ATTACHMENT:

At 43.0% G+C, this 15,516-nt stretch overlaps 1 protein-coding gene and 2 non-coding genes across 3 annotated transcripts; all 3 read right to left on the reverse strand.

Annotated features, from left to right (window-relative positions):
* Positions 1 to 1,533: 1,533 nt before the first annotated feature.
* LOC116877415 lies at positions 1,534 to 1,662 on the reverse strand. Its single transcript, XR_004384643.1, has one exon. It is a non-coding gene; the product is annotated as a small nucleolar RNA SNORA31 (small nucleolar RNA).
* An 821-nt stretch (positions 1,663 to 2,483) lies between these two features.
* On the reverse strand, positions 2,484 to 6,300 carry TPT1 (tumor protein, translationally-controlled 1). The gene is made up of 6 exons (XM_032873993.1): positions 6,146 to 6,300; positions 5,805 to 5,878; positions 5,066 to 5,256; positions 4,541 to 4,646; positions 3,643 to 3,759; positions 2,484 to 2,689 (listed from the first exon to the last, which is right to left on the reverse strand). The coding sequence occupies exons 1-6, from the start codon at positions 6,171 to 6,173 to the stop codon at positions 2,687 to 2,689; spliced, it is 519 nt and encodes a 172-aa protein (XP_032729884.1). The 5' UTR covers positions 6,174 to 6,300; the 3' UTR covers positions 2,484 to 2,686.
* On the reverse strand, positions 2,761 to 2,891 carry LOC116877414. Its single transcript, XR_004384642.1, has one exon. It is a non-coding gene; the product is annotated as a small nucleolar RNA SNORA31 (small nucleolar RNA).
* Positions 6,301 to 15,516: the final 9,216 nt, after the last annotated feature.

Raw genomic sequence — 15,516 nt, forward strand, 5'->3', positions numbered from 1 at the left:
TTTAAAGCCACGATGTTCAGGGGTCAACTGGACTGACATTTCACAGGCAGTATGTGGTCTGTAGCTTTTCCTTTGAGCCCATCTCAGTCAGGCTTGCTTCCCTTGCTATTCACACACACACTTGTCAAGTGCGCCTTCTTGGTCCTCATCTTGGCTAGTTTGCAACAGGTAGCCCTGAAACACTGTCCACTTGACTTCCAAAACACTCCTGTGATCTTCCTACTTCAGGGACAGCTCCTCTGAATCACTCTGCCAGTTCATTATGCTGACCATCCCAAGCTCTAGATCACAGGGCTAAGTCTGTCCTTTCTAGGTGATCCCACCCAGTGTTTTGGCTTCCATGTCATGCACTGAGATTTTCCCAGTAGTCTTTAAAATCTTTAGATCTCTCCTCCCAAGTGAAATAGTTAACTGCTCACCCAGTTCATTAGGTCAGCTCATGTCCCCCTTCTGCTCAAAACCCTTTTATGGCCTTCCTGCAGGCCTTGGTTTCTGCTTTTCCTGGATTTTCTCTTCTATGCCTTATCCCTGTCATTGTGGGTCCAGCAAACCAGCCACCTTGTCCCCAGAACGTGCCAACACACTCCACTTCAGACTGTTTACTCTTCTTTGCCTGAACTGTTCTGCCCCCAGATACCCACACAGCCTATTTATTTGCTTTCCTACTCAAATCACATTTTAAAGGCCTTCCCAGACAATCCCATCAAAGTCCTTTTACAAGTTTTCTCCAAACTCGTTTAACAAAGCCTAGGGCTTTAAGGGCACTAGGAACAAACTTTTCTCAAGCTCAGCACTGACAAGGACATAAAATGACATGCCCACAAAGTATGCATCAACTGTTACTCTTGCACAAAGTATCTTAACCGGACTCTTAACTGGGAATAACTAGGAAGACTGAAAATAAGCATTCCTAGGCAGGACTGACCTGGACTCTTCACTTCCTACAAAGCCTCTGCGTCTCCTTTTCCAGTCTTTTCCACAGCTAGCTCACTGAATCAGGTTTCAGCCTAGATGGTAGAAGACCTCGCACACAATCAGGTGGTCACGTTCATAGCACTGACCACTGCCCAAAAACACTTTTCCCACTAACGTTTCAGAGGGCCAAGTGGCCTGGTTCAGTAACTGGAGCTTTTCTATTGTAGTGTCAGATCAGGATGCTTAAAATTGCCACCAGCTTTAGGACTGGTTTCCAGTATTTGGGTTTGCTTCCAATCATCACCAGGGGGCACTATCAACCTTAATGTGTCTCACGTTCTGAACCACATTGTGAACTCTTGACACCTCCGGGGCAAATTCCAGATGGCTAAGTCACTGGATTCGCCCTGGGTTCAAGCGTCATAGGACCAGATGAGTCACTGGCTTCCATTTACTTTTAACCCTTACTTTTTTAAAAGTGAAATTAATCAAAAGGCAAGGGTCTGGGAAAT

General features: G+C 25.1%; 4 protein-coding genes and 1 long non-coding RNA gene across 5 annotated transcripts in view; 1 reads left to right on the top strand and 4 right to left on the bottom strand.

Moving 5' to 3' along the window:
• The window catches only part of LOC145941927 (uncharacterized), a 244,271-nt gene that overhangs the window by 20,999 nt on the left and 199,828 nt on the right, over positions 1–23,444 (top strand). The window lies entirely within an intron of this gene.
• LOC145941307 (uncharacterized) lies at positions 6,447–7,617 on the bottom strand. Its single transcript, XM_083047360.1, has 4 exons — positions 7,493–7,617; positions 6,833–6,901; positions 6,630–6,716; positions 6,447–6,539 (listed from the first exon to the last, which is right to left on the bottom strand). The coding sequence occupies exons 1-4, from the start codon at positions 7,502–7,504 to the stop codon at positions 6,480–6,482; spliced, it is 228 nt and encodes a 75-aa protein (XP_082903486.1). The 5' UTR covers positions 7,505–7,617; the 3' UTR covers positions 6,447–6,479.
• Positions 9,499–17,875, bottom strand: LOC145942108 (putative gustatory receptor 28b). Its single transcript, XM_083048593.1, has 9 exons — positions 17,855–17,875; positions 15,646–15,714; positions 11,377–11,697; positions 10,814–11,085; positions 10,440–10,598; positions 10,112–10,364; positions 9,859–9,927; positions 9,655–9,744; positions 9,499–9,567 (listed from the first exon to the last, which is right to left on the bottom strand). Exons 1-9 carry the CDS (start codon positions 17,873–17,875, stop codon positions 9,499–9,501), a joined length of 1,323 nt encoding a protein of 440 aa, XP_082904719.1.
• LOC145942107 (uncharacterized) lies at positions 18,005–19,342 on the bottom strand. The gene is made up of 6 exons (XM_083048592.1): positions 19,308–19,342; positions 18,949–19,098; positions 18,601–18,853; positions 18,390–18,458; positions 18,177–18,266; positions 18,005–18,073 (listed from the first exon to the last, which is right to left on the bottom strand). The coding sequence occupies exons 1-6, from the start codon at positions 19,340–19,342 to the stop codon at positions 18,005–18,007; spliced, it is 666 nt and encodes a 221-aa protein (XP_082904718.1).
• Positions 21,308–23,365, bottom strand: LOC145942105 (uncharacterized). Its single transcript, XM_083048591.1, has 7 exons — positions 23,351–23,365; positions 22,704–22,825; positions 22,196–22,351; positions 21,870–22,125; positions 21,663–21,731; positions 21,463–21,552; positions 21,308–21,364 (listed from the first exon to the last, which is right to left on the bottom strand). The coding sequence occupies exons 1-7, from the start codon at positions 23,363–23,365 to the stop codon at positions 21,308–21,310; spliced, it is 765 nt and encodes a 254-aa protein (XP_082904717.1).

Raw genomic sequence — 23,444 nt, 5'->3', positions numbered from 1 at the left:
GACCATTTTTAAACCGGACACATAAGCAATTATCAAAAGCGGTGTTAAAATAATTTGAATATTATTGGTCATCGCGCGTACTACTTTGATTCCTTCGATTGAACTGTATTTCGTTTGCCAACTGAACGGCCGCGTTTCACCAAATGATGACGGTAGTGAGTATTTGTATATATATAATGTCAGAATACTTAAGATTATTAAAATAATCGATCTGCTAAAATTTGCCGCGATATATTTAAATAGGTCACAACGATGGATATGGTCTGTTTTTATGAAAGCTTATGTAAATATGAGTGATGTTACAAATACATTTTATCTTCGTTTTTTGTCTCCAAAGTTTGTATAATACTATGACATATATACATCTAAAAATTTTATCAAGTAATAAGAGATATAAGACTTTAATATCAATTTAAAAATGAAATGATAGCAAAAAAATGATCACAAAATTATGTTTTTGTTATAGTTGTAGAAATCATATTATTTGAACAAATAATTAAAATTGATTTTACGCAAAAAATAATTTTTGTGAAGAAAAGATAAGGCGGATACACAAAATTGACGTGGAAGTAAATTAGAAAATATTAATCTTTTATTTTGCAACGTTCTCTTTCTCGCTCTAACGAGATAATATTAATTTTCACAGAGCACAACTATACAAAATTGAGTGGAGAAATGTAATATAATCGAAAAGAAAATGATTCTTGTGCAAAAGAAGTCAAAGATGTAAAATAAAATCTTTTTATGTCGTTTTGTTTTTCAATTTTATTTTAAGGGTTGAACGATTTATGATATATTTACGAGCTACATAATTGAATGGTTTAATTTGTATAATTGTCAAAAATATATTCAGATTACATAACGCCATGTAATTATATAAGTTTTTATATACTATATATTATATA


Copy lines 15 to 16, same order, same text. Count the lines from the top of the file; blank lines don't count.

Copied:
• Positions 9,499–17,875, bottom strand: LOC145942108 (putative gustatory receptor 28b). Its single transcript, XM_083048593.1, has 9 exons — positions 17,855–17,875; positions 15,646–15,714; positions 11,377–11,697; positions 10,814–11,085; positions 10,440–10,598; positions 10,112–10,364; positions 9,859–9,927; positions 9,655–9,744; positions 9,499–9,567 (listed from the first exon to the last, which is right to left on the bottom strand). Exons 1-9 carry the CDS (start codon positions 17,873–17,875, stop codon positions 9,499–9,501), a joined length of 1,323 nt encoding a protein of 440 aa, XP_082904719.1.
• LOC145942107 (uncharacterized) lies at positions 18,005–19,342 on the bottom strand. The gene is made up of 6 exons (XM_083048592.1): positions 19,308–19,342; positions 18,949–19,098; positions 18,601–18,853; positions 18,390–18,458; positions 18,177–18,266; positions 18,005–18,073 (listed from the first exon to the last, which is right to left on the bottom strand). The coding sequence occupies exons 1-6, from the start codon at positions 19,340–19,342 to the stop codon at positions 18,005–18,007; spliced, it is 666 nt and encodes a 221-aa protein (XP_082904718.1).